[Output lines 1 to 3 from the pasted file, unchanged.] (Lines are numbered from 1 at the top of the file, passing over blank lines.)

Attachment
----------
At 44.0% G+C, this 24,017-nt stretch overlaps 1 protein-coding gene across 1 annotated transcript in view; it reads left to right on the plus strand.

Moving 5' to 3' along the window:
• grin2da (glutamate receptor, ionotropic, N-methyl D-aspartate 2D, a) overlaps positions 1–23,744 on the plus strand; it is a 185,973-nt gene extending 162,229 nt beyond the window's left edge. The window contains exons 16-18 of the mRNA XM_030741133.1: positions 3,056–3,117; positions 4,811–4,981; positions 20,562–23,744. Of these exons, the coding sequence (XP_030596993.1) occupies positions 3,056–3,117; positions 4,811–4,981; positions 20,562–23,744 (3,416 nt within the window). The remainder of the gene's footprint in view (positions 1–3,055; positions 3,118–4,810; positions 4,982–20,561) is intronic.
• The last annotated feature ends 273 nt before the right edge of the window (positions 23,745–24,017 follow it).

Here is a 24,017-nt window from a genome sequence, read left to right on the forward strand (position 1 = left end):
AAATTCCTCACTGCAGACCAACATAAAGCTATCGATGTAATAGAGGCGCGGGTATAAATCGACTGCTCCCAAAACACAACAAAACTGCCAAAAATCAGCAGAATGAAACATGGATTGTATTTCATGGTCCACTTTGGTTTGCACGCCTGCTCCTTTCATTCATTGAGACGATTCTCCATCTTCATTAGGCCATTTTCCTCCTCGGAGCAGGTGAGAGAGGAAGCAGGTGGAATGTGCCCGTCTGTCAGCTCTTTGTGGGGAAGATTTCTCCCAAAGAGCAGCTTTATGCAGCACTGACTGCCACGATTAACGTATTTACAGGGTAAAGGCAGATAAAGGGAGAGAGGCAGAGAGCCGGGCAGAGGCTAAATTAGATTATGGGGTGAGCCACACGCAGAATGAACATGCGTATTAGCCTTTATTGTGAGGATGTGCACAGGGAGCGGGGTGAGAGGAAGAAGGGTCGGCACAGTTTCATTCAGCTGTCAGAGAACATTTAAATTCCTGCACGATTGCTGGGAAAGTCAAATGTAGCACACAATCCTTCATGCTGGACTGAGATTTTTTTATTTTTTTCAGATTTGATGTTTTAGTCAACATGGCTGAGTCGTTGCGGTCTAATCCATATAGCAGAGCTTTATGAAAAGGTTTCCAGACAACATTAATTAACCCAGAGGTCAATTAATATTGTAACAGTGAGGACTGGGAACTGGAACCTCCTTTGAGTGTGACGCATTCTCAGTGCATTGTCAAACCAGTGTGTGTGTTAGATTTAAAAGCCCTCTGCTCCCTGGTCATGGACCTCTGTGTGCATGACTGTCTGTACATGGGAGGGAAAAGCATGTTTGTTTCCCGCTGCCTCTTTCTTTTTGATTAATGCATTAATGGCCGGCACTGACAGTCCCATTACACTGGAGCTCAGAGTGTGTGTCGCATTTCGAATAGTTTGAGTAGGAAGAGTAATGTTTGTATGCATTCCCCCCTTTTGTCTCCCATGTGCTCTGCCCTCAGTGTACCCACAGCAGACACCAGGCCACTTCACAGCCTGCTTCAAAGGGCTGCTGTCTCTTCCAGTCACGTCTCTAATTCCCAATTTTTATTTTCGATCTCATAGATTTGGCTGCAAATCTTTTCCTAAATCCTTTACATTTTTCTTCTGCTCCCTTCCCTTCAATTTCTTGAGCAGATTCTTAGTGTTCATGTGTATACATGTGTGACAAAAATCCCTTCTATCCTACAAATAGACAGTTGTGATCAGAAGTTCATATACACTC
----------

At 44.0% G+C, this 24,017-nt stretch overlaps 1 protein-coding gene across 1 annotated transcript in view; it reads left to right on the plus strand.

Moving 5' to 3' along the window:
• grin2da (glutamate receptor, ionotropic, N-methyl D-aspartate 2D, a) overlaps positions 1–23,744 on the plus strand; it is a 185,973-nt gene extending 162,229 nt beyond the window's left edge. The window contains exons 16-18 of the mRNA XM_030741133.1: positions 3,056–3,117; positions 4,811–4,981; positions 20,562–23,744. Of these exons, the coding sequence (XP_030596993.1) occupies positions 3,056–3,117; positions 4,811–4,981; positions 20,562–23,744 (3,416 nt within the window). The remainder of the gene's footprint in view (positions 1–3,055; positions 3,118–4,810; positions 4,982–20,561) is intronic.